TL;DR – He also opined that the workers have a right to safe transportation.
Within a short period, two separate accidents of a lorry carrying foreign workers were reported.
In a blog post published on May 9, Labour MP Melvin Yong called out such unsafe travel arrangement, and urged that trucks and lorries should not be used to transport workers,
“To put simply, they should be used to transport goods, not people.”
The labour MP also highlighted a “perfectly viable alternative” for transporting migrant workers, which are buses with seat belts.
While the MP is keenly aware of the challenges –particularly the financial impacts – that companies will face in implementing such an alternative, he urged the government to help offset the financial burden employers will face when enhancing the transportation safety of these migrant workers.
He also added that the National Trades Union Congress (NTUC) is already working with the Building Construction and Timber Industries Employees’ Union (BATU), the Singapore Contractors Association Ltd (SCAL), and relevant government agencies to push for the implementation of separate transport arrangements for migrant workers as soon as possible.
While the tripartite negotiations are underway, he suggested interim safety measures to protect migrant workers, such as:
- Hiring a dedicated driver with a mandatory vocational license to transport workers
- Installing proper seat belts in lorries for the workers
- Limiting the lorries’ traveling speed when transporting workers
- Banning the co-mingling of goods and passengers in goods vehicles
The NTUC Assistant Secretary-General concluded his blogpost emphasizing:
“Workers have a right to safe transportation. We need to ensure that the vehicles used are safe and drivers are properly trained.
The Labour Movement will work closely with the relevant authorities, SCAL and BATU to explore some of the suggestions above so that we can create a safer environment to transport our workers, because Every Worker Matters.”
Measures implemented over the years
Unbeknownst to many, the issue of migrant workers being transported on the back of lorries instead of buses or vans has been debated since at least 2010.
Various advocacy groups advocating for migrant workers have been calling for such unsafe practices to be banned.
Others, including President Halimah Yacob, Holland-Bukit Timah GRC MP Christopher de Souza and former MP Lam Pin Min had too, urged the authorities to review such travel arrangements.
Here’s a timeline, lifted from Straits Times, of how rules on ferrying workers by lorry has changed over the years:
August 2009: Stricter rules to protect workers ferried in lorries were unveiled after almost 18 months of review. The Land Transport Authority (LTA) and Ministry of Manpower’s plan would be rolled out in three phases over 2009 to 2012. Disallowing the transport of workers on the back of lorries was ruled out as there was “no strong justification” to merit its impact on businesses. It also noted that unlike trucks used by the Singapore Armed Forces, installing safety belts was not feasible or cost effective for commercial vehicles.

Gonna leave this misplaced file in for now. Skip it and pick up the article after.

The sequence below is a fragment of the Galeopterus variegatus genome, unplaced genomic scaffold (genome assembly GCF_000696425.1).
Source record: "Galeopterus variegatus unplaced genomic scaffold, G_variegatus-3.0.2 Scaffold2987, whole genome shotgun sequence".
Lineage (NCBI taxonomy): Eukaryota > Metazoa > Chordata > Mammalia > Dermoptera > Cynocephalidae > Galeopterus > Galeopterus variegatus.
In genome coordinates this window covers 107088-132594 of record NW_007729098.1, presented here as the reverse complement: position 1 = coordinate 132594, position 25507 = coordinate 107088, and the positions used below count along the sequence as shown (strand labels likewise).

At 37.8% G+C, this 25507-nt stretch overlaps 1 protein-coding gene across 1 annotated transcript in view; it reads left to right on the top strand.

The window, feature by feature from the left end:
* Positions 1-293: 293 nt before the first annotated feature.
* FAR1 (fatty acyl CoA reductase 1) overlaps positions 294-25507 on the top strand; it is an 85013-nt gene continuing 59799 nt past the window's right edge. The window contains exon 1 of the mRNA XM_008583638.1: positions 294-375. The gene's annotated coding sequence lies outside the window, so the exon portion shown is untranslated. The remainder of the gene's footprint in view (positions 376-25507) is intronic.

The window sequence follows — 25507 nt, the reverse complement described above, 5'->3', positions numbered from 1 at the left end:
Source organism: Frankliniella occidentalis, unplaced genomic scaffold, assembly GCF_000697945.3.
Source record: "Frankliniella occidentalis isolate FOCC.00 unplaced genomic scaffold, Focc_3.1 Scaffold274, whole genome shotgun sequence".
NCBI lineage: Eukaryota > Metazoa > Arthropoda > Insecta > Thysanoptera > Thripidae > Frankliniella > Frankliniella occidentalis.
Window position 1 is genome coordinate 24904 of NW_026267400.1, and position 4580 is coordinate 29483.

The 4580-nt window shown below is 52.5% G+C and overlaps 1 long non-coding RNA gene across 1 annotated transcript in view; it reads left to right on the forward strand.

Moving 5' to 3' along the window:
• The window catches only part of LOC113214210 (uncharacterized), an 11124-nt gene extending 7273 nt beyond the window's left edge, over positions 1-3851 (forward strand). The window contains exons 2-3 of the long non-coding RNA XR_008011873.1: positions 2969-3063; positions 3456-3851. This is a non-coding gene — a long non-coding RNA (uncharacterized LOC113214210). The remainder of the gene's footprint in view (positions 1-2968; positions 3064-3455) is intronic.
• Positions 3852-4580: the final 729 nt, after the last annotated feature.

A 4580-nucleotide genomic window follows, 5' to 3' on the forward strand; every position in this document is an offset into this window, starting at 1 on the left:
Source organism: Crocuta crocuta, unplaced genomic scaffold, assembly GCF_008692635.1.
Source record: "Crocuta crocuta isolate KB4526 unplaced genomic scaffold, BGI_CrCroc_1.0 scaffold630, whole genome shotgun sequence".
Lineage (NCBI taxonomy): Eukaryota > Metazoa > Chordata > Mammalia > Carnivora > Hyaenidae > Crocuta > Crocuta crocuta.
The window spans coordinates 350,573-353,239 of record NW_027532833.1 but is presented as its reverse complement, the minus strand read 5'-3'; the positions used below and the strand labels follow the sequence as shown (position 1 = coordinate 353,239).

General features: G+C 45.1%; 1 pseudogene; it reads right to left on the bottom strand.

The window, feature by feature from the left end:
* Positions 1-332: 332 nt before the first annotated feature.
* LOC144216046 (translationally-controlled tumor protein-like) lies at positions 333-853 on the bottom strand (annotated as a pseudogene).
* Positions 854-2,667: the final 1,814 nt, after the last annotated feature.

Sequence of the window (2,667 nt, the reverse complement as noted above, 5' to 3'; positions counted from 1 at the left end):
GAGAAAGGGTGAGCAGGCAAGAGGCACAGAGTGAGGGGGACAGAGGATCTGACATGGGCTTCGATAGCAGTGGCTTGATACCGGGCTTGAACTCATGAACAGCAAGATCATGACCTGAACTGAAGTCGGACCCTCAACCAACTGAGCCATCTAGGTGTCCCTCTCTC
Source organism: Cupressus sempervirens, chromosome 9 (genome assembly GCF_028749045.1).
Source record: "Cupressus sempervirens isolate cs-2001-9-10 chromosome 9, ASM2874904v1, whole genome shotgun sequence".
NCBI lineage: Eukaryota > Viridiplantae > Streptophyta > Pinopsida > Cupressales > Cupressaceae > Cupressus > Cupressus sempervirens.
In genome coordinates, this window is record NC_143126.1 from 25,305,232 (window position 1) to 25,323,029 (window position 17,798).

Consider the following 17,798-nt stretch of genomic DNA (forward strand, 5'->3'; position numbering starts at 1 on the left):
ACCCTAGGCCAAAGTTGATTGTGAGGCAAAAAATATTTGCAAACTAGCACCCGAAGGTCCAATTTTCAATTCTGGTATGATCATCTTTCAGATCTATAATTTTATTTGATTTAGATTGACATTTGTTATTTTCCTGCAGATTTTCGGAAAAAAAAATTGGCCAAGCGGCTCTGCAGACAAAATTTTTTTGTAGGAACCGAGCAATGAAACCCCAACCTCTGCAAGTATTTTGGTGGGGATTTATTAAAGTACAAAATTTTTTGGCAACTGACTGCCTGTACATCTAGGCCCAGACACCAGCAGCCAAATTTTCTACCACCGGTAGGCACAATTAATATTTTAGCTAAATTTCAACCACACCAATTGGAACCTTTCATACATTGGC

September 2009: First phase of new safety standards kick in. This includes raising penalties for first-time offenders who overload lorries, and lowering the maximum allowable height of a seated worker from 3.2m measured from the road surface to 1.1m measured from the carriage deck.
January 2010: Since Jan 1, newly registered lorries that carry workers on the carriage deck have to be fitted with higher side railings and canopies.
June 2010: On June 22, three workers died after they were thrown off an overloaded lorry on the Pan-Island Expressway. Fourteen workers were also hurt. The next day, a 24ft lorry carrying 40 workers crashed into a tree in Jurong Road, injuring six.
July 2010: Madam Halimah Yacob and Mr Christopher de Souza were among five Members of Parliament who called for stricter safety standards. Then Minister for Transport Raymond Lim said LTA will strengthen public education on road safety and bring forward the deadline for compulsory installation of canopies and higher side railings. Accident statistics during the 10-month period before and after 2009 measures showed that injury cases were reduced by about 17 per cent, added Mr Lim.
February 2011: Since Feb 1, all light lorries used to transport workers have to retrofit canopies and higher side railings, ahead of the initial deadline of September 1, 2012. LTA also imposed higher fines and demerit points on lorry owners and drivers who flout safety regulations.
July 2011: A rule to double the minimum seating space for workers at the back of lorries to 8 sq ft from Aug 1, 2011 is delayed, and later shelved, after industry stakeholders voiced operational concerns.
August 2011: Since Aug 1, all heavy lorries have to comply with the same safety rules as light lorries.
Despite the various measures implemented by authorities over the years, it is clear that more needs to be done to prevent such accidents from happening.
Do you think what Labour MP Melvin Yong suggested is in the right direction to solve the problem of unsafe transportation of migrant workers?